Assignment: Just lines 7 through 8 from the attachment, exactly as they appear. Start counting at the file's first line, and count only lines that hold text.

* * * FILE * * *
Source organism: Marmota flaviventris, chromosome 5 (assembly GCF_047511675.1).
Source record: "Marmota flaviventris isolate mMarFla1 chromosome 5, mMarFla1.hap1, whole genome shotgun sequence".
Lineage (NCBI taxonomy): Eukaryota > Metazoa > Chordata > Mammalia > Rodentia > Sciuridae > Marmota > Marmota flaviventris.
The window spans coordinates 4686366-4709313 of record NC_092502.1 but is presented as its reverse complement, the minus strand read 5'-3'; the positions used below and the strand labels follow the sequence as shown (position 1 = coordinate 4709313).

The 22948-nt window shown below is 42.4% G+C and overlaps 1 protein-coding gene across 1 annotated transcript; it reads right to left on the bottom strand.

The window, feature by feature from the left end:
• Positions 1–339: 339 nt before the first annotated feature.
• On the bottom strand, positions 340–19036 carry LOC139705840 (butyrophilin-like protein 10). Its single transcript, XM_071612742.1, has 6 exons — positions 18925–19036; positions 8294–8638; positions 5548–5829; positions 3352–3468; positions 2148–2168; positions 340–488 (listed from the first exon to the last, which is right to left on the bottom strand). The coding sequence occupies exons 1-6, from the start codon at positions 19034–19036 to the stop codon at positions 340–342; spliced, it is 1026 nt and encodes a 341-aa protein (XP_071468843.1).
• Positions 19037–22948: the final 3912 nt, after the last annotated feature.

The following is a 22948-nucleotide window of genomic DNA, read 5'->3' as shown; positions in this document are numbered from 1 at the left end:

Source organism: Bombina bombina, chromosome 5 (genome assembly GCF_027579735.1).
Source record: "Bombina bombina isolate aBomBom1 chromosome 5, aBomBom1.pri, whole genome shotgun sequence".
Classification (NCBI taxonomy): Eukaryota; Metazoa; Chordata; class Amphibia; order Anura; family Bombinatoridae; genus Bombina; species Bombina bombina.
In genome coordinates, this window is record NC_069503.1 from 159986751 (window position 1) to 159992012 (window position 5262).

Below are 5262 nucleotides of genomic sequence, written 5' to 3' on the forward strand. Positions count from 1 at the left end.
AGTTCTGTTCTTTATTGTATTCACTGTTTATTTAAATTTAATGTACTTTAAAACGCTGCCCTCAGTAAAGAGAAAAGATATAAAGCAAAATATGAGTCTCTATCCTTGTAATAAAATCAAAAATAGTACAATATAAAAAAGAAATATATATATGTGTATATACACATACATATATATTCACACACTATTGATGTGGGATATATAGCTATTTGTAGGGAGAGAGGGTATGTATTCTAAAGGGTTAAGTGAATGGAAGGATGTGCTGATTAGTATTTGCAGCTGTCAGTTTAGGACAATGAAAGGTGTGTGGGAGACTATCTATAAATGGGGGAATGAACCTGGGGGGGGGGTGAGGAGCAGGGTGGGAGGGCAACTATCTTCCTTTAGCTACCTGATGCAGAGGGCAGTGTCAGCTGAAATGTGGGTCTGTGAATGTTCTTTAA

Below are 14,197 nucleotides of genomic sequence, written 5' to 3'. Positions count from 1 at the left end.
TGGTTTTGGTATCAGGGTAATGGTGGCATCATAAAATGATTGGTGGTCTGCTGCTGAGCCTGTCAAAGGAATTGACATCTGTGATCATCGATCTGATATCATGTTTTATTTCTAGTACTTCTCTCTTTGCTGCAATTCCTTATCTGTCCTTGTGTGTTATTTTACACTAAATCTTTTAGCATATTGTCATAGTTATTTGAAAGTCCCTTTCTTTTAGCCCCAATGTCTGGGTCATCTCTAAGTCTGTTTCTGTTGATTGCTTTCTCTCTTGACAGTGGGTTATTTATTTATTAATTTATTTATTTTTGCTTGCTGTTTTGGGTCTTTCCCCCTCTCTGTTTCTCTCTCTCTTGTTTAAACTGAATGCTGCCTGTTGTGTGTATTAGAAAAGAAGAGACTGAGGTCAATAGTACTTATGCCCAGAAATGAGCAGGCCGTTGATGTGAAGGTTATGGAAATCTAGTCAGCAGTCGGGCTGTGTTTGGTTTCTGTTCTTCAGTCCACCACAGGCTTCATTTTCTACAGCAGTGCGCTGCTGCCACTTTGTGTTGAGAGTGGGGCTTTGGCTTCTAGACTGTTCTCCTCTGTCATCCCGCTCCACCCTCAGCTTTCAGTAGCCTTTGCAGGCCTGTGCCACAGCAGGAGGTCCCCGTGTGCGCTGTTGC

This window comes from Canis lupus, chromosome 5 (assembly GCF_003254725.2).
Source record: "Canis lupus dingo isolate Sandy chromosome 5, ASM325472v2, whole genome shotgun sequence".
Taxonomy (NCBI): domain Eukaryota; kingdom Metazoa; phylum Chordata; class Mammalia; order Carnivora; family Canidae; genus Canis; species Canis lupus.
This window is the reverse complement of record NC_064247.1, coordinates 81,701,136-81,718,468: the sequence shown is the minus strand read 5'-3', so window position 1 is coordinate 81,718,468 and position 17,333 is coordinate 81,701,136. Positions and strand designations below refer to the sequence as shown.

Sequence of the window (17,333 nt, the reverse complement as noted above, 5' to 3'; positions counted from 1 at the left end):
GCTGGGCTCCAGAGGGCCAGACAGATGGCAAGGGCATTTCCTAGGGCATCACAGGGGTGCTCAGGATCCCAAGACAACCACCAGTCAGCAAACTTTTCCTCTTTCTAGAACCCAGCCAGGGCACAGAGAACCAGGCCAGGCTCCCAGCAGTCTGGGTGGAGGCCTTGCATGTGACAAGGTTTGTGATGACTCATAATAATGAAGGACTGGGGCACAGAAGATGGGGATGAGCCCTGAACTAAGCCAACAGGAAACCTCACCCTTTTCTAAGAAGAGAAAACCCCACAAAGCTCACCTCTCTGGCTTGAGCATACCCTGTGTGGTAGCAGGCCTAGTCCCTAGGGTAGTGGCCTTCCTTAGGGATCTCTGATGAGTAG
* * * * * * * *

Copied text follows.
• Positions 1–339: 339 nt before the first annotated feature.
• On the bottom strand, positions 340–19036 carry LOC139705840 (butyrophilin-like protein 10). Its single transcript, XM_071612742.1, has 6 exons — positions 18925–19036; positions 8294–8638; positions 5548–5829; positions 3352–3468; positions 2148–2168; positions 340–488 (listed from the first exon to the last, which is right to left on the bottom strand). The coding sequence occupies exons 1-6, from the start codon at positions 19034–19036 to the stop codon at positions 340–342; spliced, it is 1026 nt and encodes a 341-aa protein (XP_071468843.1).